ONLY IN BATANES
Many have said, being in Batanes is like being in an entirely different world. It’s like visiting a country within a country. And people who have visited have understood why. It seems time has stood still in Batanes. Here are several things about Batanes that have been identified to be unique in the place. They have invariably been reasons why people come back again and again for a visit.
Hedgerows (Liveng). Tall rows of reeds, trees, grass, or piled stones used as crop protection from wind, typhoons or sea breeze. They make Batanes landscape appear like vast collection of labyrinths. They prevent soil erosion and double as demarcation lines or boundaries of farms.
“BLOW UR HORN” signage. To make sure that road signs remain in service in the strongest typhoons and the most ferocious winds which reign most of the year, road signages in Batanes are carved out from cliffs or boulders. This signages were built as early as the American period using already the UR as a shortcut for ‘your’ long before cellphone text shortcuts were popularized.
Pre-Spanish Boat-shaped graves. The pre-Spanish boat shaped burial markers discovered in the islands is unique in the country. The markers were noted to be similar with the ones in Europe where the ancient Vikings once lived.
Honesty Coffee Shop. This is the world famous self-service coffee shop in Ivana. It’s very simple: You choose the item you want, check the price in the list, drop your payment in the box. It’s a living testament to two Ivatan homegrown character — honesty and trustworthiness (since there’s no storekeeper to speak of) and hardwork (the owners opt to work in the field rather than man the store). You will definitely pay as a sign on the wall says, “Jesus Christ is our security guard!”
Ijang fortresses. Located in all the islands, these were thought to have been used as ancient habitations of early Ivatans. Usually perched on hilltops, these fortresses protect ancient Ivatans from invading tribes. Experts say these are similar to the gusukus or castles found in Okinawa, Japan.
Vernacular houses. Nowhere in the Philippines can you find these houses. The typical Ivatan house is made of stone, lime and cogon especially designed to withstand the harsh weather condition of Batanes. The doors and windows are narrow and the meter-thick walls are half-sunk. No steel bars are used. Because weather is unpredictable in the islands, it is imperative that houses are constructed this way.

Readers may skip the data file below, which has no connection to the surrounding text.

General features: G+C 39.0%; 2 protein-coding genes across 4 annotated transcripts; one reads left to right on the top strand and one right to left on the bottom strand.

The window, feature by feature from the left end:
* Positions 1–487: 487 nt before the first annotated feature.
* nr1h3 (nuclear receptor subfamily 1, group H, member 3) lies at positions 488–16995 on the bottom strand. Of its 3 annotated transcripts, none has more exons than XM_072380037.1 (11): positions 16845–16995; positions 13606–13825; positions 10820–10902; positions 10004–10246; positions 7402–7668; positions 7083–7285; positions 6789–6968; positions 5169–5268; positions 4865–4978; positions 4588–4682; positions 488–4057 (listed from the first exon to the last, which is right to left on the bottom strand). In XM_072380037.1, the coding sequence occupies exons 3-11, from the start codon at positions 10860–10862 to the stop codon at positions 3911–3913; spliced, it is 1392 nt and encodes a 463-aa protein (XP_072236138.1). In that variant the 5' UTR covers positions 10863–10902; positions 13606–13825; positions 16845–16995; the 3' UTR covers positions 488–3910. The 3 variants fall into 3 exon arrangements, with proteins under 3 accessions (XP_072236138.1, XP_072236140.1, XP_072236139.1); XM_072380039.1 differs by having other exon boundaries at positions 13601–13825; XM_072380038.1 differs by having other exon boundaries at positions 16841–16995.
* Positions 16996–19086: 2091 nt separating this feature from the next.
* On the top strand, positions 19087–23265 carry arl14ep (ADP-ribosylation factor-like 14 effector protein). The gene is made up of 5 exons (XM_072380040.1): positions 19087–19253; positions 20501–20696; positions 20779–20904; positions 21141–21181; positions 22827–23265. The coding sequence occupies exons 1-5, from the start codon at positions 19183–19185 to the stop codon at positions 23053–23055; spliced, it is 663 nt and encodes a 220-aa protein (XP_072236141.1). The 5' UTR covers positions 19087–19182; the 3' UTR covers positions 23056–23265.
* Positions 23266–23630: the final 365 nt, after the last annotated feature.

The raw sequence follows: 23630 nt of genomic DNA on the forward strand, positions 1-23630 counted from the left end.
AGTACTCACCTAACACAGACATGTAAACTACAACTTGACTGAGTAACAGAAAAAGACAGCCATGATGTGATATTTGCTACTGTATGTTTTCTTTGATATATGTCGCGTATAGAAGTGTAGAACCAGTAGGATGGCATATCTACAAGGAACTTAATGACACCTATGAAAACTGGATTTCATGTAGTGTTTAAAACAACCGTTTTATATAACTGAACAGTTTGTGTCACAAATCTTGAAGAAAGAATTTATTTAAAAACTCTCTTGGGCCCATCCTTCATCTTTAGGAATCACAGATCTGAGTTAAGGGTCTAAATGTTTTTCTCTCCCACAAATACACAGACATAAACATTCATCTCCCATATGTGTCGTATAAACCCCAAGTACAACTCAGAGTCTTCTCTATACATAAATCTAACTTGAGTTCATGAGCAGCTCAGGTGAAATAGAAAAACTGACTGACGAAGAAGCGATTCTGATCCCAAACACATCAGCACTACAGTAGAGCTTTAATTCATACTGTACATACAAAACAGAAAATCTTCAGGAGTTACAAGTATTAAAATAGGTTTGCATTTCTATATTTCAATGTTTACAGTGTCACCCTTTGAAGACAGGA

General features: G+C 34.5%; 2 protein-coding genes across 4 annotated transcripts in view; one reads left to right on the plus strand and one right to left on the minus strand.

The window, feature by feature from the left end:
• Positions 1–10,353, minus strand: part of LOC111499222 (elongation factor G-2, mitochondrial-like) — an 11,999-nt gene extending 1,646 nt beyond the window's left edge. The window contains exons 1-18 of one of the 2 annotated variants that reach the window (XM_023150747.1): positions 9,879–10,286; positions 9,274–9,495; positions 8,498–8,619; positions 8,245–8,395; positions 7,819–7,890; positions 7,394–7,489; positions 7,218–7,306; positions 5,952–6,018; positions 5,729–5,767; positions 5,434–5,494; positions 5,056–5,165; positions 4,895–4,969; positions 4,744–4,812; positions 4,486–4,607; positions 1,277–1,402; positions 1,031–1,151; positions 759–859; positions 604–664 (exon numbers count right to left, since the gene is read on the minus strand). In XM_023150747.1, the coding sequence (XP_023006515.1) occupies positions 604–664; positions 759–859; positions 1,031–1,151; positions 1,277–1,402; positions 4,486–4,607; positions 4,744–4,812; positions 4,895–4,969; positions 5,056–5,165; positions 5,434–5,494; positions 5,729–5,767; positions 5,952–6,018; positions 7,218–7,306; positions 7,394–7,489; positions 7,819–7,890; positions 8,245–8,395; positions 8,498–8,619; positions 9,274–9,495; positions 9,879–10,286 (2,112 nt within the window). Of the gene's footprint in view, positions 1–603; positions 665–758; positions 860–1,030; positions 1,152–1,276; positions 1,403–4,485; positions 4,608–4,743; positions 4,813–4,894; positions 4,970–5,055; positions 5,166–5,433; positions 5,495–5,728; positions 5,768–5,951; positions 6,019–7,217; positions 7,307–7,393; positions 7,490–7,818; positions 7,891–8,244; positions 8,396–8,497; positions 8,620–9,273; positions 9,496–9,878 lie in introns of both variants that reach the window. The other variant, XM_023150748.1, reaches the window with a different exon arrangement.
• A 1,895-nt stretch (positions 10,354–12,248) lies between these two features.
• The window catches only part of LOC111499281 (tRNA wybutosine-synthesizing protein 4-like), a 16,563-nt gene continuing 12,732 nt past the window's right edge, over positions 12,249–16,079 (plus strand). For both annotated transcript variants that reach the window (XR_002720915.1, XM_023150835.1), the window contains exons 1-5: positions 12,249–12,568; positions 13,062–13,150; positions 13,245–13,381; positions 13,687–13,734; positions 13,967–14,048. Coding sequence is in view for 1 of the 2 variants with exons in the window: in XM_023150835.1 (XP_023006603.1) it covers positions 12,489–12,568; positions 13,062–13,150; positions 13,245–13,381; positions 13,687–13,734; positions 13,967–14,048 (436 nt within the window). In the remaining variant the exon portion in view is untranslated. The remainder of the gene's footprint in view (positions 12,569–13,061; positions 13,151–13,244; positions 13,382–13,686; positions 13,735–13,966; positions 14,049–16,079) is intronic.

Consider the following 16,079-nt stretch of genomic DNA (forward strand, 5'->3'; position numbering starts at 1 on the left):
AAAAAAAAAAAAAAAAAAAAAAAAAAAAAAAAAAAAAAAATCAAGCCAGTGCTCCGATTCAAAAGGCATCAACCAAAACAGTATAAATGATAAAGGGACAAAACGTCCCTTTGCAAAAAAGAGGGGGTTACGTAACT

Vakul. The famous Ivatan headgear for women made out of Philippine date palm (called Vuyavuy) endemic in Batanes. It is used to protect them from rain, heat of the sun, and the cold conditions. Only women wear this.
Kanayi. A native jacket specially designed for male Ivatans as protection from rain and mainly cold weather. Made out of date palm leaves endemic in Batanes while others were made of dried abaca stalk.
Kapayvunung. The practice of serving food in breadfruit leaf (locally called Kabaya leaves) during public gatherings like weddings and fiestas. All prepared food items are laid out together in one leaf for convenient distribution. When not used as improvised plates, these Kabaya leaves may be formed as impromptu drinking glass or, when dried, as cooling fan.
Tataya / Fishing Boat. Every town in Batanes has its own version of an oar-driven fishing boat. Usually for two to three-man size, these wooden vessels without bamboo planks (katig) are specially designed and constructed with the unique current prevailing around the islands.
Kapayvanuvanua. A festival that marks the start of the fishing season of the arayu (dorado) where fisher folks perform a ritual to prayer for a bountiful fishing season, safety while at sea as well us giving food for the spirits by butchering a pig.
Batanes Pit Viper. Considered to be one of the rarest snake species in the Philippines, these endangered snake species are endemic in Batanes. These small viper species live on trees and produce its young from eggs that hatch within its body. They are typically green in color, but some species also have yellow, black, orange or red markings. The snakes are caught mostly for its medicinal value.Scientific name: Trimeresurus flavomaculatus mcgregori
Batanes Flora and Fauna. A few of the flora and fauna identified to be found only in Batanes.
Source: management plan: Batanes protected landscape and seascape, February 2001
(only in Batanes… for the world)
Dius,Diuus, Diuuus. In Batanes, all greetings are prayerful. They are spoken imploring God’s presence and benevolence all the time. There is no specific greeting for each time of the day. The generic greeting of “(Pa)Kapian ka pa nu Dius”literally meaning “May God be good to you” is an accepted all-around Batanes greeting any time of the day. The word Dius (this time, pronounced with a prolonged U sound and at a high pitch) is likewise spoken when entering a house to indicate one’s presence or when passing through somebody’s premises.
The local popular flower: Vuñitan (Lily)
The white lily dots the hills and mountainsides from December to March (the coldest months of the year) in Batanes. It symbolizes all that is beautiful, pure and strong in the Ivatan people. Growing precariously on the steep, dangerous sides of the mountain. They represent the indomitable spirit of the people living in these stormy isles.
The Provincial Tree: Arius
This tree by nature tends to develop and form itself like a Christmas tree. Its beautiful shape makes it ideal as an ornamental and shade tree. The Arius is one of the sturdiest trees of the province that can withstand frequent and strong typhoons. It is similar to the bamboo tree that bends with the wind but never breaks. The provincial tree is so like the inhabitants, who take all of life’s ups and downs stoically and courageously.